The two-state crow pose looking towards North Carolina’s Toxaway Mountain.

After we had our fill of sun and views and still having some miles to cover, we returned to the forest and the Foothills Trail. Here again, the trail was in impeccable condition and I had to take another photo.

Now this is what I call a trail:) OK, I know, repeat.

We detoured a few steps to the Cantrell Campsite which was quite industrious with at least 3 rooms, each with multiple benches and chairs constructed of rocks and trees. I should’ve taken a photo but suffice it to say, it was the most built-up backcountry site I’ve ever seen. The only downside is a poor water source. I’m unsure if this part of the country was particularly dry this year or if this is usual, but the streams were barely flowing. I suspect this is an ongoing issue as there are small wells (a short length of black plastic pipe set in the stream bed to allow clear water to percolate to the top). These had lids and when Erik poked under the one nearest the Cantrell Campsite he said, “I”m not that desperate for water.”

As we continued on, mostly contouring, and finally filling our water bottles at Emory Creek which looked to be the most reliable water source from our map. It was a small stream that even I could’ve hopped across but it was deep enough to get water. We filled all our bottles knowing this would likely be our last good water source until we got back to our car the next day. This was the only flowing water we found all day. Eventually the trail got rougher (narrower and rockier) as we began side-sloping as we made our way along Pinnacle Mountain under Drawbar Cliffs. Then there was a creek/water crossing with another rope to hold onto. The water here was trickling along and not a great water source. After this we hiked a brief ways and arrived at the Lighthouse Campsite which wasn’t on our Gaia gps map. I also hadn’t bought the Foothills Trail maps which I’m sure included this campsite. Anyway, it was only 4 pm but we were nearing Table Rock State Park where we weren’t supposed to camp and this was a good place so we decided to stay.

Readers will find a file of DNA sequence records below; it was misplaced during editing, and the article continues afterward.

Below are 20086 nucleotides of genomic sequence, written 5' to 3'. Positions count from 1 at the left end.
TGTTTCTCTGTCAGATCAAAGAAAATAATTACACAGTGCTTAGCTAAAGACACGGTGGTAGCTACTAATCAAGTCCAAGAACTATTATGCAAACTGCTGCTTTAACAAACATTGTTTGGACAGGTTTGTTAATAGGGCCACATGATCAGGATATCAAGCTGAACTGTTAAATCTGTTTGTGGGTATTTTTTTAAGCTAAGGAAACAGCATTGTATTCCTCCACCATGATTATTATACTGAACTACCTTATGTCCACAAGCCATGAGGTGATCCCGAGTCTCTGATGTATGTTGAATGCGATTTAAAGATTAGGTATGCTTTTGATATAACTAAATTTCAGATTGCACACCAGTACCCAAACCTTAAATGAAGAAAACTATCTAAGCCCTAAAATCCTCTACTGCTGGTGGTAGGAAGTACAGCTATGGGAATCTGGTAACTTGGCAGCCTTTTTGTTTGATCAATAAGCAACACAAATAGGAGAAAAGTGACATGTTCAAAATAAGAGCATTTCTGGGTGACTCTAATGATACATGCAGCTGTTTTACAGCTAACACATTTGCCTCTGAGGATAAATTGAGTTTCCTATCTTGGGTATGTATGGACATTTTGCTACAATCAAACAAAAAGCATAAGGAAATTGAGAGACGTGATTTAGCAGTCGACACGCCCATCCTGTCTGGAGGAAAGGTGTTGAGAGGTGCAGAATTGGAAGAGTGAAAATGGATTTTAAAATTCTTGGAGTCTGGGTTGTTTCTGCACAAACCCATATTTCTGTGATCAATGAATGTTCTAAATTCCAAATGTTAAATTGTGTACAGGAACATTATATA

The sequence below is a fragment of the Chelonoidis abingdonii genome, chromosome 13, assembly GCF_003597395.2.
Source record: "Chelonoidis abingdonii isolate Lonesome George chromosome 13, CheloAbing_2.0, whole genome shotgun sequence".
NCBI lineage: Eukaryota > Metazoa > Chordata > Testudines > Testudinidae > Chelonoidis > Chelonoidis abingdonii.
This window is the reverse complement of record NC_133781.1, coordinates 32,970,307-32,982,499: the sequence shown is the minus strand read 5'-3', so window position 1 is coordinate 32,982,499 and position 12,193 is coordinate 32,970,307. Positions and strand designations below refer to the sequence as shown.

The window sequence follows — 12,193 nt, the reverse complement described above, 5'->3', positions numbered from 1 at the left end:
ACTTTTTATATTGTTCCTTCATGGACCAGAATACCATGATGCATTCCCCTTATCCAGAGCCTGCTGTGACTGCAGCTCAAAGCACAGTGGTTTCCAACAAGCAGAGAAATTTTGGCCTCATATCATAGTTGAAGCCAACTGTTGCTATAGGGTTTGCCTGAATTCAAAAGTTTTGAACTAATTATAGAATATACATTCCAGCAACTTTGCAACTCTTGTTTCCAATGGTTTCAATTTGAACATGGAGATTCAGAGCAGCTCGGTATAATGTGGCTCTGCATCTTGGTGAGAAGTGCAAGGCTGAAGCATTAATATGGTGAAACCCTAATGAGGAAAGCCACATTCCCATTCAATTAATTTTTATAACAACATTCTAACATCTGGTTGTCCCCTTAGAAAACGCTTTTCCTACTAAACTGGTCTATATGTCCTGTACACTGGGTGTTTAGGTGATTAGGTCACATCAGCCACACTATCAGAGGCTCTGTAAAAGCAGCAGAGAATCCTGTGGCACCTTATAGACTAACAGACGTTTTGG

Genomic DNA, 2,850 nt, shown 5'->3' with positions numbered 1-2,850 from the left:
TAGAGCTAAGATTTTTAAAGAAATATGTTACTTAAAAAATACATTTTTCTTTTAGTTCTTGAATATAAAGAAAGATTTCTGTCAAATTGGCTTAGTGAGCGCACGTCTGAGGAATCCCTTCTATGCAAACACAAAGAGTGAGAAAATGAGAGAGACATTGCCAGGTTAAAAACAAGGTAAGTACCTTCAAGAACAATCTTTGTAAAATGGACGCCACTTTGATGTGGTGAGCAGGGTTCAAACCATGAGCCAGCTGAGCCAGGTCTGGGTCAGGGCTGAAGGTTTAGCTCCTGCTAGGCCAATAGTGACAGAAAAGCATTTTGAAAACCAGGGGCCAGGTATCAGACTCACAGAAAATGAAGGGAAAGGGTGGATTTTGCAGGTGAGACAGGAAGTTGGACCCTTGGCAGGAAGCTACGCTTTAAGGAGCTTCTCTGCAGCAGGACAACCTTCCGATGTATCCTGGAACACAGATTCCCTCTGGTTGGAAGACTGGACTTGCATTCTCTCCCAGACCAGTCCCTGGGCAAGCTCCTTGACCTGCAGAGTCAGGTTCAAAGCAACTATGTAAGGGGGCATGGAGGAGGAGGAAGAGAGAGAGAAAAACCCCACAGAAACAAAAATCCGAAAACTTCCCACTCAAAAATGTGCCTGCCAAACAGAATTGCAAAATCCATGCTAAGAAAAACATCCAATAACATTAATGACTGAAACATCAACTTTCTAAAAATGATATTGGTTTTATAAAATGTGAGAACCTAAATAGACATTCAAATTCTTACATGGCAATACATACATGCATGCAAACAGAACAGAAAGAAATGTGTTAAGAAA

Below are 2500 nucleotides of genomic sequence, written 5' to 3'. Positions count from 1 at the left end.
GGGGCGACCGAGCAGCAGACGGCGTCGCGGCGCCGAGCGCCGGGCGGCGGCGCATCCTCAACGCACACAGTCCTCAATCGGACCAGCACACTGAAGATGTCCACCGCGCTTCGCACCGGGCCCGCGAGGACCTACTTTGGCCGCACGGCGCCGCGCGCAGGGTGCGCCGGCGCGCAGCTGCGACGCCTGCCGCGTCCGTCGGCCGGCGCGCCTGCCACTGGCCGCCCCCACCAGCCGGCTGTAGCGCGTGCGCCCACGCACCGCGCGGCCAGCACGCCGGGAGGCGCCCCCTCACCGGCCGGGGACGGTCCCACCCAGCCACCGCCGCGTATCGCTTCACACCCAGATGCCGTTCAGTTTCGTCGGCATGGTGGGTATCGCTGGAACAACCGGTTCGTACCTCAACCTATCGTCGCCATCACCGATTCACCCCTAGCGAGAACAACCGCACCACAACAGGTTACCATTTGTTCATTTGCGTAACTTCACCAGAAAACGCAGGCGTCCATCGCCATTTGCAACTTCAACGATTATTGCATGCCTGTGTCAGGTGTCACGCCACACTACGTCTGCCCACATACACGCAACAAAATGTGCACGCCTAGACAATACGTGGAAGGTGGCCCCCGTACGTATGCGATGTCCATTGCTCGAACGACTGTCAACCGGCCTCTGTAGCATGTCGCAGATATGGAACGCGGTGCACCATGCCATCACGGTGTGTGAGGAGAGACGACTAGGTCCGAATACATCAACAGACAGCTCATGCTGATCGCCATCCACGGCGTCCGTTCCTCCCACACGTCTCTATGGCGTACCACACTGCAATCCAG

Bad afternoon shadow light and the rope across this creek/wet rock.
Sign at the Lighthouse Campsite
The fire ring and our tent.

As I poked around the campsite, I found a plant with a very pink stem that reminded me of one we had seen in Cinque Terre, Italy in 2017. South Carolina on the left and Italy on the right below.

After setting up our tent, Erik cooked dinner and we ate it on a large rock that, combined with the hillside slope, made us feel like we were up in the trees. After dinner we made a fire. This may have been our first fire on a backpacking trip ever with just the two of us. The evening temperature felt quite temperate.